The first step in the program is mapping. This means identifying everything that is under direct control of airport management and developing appropriate carbon mitigation strategies. The second step—reduction—involves active mitigation of the emissions that have been mapped out. Optimization is the third step and entails engaging stakeholders beyond direct airport control, such as airlines, caterers, freight forwarders, retailers and ground handlers. Finally, there is neutrality, where the airport achieves carbon neutrality by offsetting any remaining carbon output under its direct control.

“It is about concretely engaging the airport sector to play its part in addressing the impact of aviation on climate change, alongside the airlines and other industry stakeholders,” says Jankovec. “For the traveling public and communities across Europe, Airport Carbon Accreditation is their first opportunity to see how the airport community is responding to the issue of climate change.”

OEMS go green

Airline environmental efforts will also build upon strong foundations laid by airframe and engine manufacturers. IATA estimates airlines will spend around $1.5 trillion on new aircraft by 2020. Some 5,500 aircraft will be replaced—or 27% of the total fleet—reducing CO2 emissions by 21%.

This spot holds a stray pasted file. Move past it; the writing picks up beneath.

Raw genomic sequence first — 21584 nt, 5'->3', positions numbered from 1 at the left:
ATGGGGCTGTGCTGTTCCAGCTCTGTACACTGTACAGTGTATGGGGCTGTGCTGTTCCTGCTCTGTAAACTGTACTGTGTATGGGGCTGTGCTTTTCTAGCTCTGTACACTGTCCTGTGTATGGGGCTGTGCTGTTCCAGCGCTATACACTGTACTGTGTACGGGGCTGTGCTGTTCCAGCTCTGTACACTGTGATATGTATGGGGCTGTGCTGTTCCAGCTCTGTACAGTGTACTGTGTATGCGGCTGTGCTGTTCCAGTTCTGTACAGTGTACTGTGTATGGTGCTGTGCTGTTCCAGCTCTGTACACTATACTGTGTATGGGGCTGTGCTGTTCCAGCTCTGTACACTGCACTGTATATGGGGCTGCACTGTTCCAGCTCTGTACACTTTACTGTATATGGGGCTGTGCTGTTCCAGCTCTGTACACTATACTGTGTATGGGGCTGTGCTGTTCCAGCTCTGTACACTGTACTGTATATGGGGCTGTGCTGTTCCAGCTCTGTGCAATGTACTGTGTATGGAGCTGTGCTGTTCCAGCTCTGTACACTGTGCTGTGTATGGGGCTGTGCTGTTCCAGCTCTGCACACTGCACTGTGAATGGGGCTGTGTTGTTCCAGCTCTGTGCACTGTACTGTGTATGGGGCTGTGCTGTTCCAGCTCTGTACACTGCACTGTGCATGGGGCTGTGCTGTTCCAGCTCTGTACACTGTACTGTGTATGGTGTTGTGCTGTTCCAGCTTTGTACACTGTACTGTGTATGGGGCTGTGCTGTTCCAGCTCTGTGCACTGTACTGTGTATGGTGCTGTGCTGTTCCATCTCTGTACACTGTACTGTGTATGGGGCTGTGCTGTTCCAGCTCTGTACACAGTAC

Plenty of enhancements are already available. Aircraft retrofits, such as winglets, lighter materials and advanced engine components, could improve a plane’s fuel burn by 7-13%. And the aim is that before 2020, the geared turbofan engine will provide an additional 10-15% benefit, while open rotor technology promises as much as a 25% enhancement. Aerodynamic drag will also be greatly improved, offering around a 15% increase in efficiency.

Looking beyond 2020, some truly innovative designs could use 50% less fuel than current aircraft. The blended wing body, new engine architecture and fuel cells for onboard energy will all significantly help aviation to achieve its environmental goals.

Efficiency through collaboration

Similar efforts are being made by Air Navigation Service Providers (ANSPs). In 1999, the Intergovernmental Panel on Climate Change estimated airspace inefficiency at 12%. Improvements since have led the Civil Air Navigation Services Organization (CANSO) to claim a 4% improvement (92% efficiency), with another 4% targeted by 2050—assuming other stakeholders, especially states, assist ANSPs in their efforts.

The final 4% is unrecoverable, according to CANSO, so 96% efficiency is about the maximum achievable, given necessary trade-offs with other factors such as delays through weather, noise and safety. And, like airports and airlines, targets will have to be delivered against a background of significant traffic growth.

“It is absolutely essential for all parts of the aviation system to work together to reduce emissions,” says Samantha Sharif, CANSO’s Director of Industry Affairs. “The ANSPs have agreed to pursue targets for increasing airspace fuel efficiency, but our research shows that the majority of the improvement can only come through collaboration with airlines and airports.”